Saturday, November 22, 2008

What blog are you?

In this world of 24/7 digital communication, that personality test in the back page of your favorite magazine is so passé.

Here is the new-age character analysis: a site that analyzes your blog to tell you what your personality is, based on your digital diary.

Since it spat out a paragraph-long summary of my character after going over what would certainly amount to over a million word treatise of my most visceral and profound thoughts on everything from religion to politics to little weird obsessions, I don’t necessarily believe it.

But it does beg the question, might technology be enhancing the profound human connections we make in our day-to-day life, as opposed to diminishing them, as so many traditionalists claim it is?

If I were to display to someone a comprehensive outlook of my character – both as reflected to the world, and as introspected by myself – I can think on no better testament to it than my personal blog, a one-stop shop for my thoughts, feelings, and viewpoints on a variety of different subjects.

If I spot an adorable puppy while crossing the street, I am no longer inclined to pick up my phone and call my dog-loving friend; my urge to relate the incident, and receive corroboration is satisfied by simply reaching for my phone and sending out a tweet. There is instant gratification there, without the disappointment of reaching a voicemail or interrupting a busy work day with a trivial squeal about a cute puppy.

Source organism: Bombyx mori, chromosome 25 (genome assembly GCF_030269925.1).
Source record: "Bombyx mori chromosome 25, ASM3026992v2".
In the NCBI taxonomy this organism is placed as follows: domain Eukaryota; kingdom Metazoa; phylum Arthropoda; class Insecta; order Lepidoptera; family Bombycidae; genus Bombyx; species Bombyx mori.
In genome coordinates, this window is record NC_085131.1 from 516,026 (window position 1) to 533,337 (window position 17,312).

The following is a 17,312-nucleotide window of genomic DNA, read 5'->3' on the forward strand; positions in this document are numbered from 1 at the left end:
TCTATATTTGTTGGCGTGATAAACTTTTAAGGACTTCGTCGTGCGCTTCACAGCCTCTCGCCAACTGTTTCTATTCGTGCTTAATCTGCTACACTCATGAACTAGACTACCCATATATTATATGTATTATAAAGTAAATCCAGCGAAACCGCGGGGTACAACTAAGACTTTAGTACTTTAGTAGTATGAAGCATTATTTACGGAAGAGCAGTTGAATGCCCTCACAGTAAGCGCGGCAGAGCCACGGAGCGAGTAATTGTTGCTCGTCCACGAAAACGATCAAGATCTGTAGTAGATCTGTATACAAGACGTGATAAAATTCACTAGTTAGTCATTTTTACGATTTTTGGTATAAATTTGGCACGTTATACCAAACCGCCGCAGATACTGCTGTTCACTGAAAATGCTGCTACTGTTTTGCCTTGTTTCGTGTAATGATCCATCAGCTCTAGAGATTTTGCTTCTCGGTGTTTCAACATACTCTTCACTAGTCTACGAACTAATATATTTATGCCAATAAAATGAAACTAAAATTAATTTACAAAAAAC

This is not to say that person-to-person interactions don’t mean anything anymore – there is no technological equivalent to lending an ear to a friend over cocktails in a time of crisis. Neither can the sheer happiness of a graduation or wedding ceremony be transmitted over a celluloid screen or a BlackBerry monitor.

But no doubt social media and blogging and twittering have added a certain dimension to human relationships. In a world full of complicated individuals, each with his own set of tastes and penchants, it is good to find a niche, a group of people with similar interests to connect with, and relate to, based on the same esoteric things that inspire you.

Andrew Sullivan describes, as only Andrew Sullivan can, the unique relationship a blogger has with his readers in this month’s Atlantic. Since I’m too intimidated by his exceptional eloquence, I won’t attempt to say it better:

“Alone in front of a computer, at any moment, are two people: a blogger and a reader. The proximity is palpable, the moment human—whatever authority a blogger has is derived not from the institution he works for but from the humanness he conveys. This is writing with emotion not just under but always breaking through the surface. It renders a writer and a reader not just connected but linked in a visceral, personal way. The only term that really describes this is friendship. And it is a relatively new thing to write for thousands and thousands of friends.”